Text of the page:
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BSH 2021 Community Draft Board, No. 30: Francesco Pinelli

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One of the few Canadian players that went overseas, is a smart center.

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Kitchener Rangers v Windsor Spitfires Photo by Dennis Pajot/Getty Images

A common thread that has linked some players together throughout this weird year, is North American players that were lucky enough to get an opportunity overseas and break their professional seal, playing in various tiers and divisions while their junior leagues (mainly the Ontario Hockey League) was shutdown.

Mason McTavish is certainly the highest profile forward that was given the opportunity, and Brandt Clarke is another defenseman that might go in the first 10 picks on July 23, but center Francesco Pinelli is another dude that went across the Atlantic and was able to at least play some hockey to keep his name in the head of NHL scouting departments.

Whether his draft stock would have improved with a full OHL season or it would have been exactly the same, Pinelli has been classified as one of the more intelligent centers in the entire class. Someone that can read play exceptionally well and set up his teammates for prime scoring chances.

He’s going to be some team’s lifeblood for the back half of the first round, a prospect to really bank on making the NHL in some capacity, but he doesn’t have that top-tier talent that some other riskier picks might have in that area. Just a lot of fundamentals that is backed up with some lackluster attributes.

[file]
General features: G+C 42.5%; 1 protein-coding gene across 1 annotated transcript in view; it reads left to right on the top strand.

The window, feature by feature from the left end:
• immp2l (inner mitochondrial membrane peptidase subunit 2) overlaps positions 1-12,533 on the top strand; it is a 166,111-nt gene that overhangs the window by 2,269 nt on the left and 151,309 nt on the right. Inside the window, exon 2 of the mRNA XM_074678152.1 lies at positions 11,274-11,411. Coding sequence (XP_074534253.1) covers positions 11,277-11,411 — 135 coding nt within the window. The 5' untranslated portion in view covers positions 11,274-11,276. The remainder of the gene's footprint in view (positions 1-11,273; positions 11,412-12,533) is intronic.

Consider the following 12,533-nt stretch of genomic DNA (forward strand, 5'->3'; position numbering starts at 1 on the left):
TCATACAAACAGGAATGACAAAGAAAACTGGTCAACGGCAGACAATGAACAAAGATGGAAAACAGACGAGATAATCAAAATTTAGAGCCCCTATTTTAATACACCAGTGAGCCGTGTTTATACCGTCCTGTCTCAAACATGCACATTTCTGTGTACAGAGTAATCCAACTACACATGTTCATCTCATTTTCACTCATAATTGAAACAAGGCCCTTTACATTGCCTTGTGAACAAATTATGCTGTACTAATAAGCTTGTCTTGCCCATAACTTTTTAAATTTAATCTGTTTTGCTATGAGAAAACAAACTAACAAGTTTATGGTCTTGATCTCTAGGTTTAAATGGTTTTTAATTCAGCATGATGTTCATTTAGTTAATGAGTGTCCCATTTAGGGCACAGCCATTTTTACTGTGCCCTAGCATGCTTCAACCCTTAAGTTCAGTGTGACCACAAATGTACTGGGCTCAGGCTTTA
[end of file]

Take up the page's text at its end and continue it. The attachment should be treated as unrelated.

BSH 2021 Community Draft Board, No. 30: Francesco Pinelli

2020-21 Season

Team: HDD Jesenice (AlpsHL)

Stats: 5 G, 6 A in 13 GP

Pre-Draft Rankings

#15 by NHL Central Scouting (NA Skaters)

#16 by Elite Prospects

#24 by Scott Wheeler/The Athletic

#26 by Dobber Prospects

#23 by Bob McKenzie/TSN

What’s there to like?

Whether or not you like the term “hockey IQ” or “hockey sense”, Pinelli has some of the best in this year’s draft class. He appears to be a couple steps ahead of his opposition on the ice and that translates to being able to establish himself in the offensive zone, propping up his linemates with some of the best passing around in the class.

Pinelli knows where to set up and where to get that open, softer ice that he can make plays from. He can even attract defenders in with his patience on the puck, drawing the attention away from an available teammate or creating any sense of space that will make it easier to produce. His offensive game is off the charts when it comes to being able to either shoot the puck in himself or make some plays collectively.

It’s just the other stuff to worry about.

What’s not to like?

Sometimes, Pinelli just looks like he doesn’t really give much of an effort on the other half of the ice. It’s spotty at best when you see him charging in for defense, or even when you see him try and utilize his linemates in terms of transitioning the puck up the ice.

That might have just been a lack of awareness with new teammates, either during his rookie year in Kitchener or in the small sample size of 13 games playing in Slovenia — a foreign country, speaking a different language, with brand new teammates, can certainly hinder your ability to perform.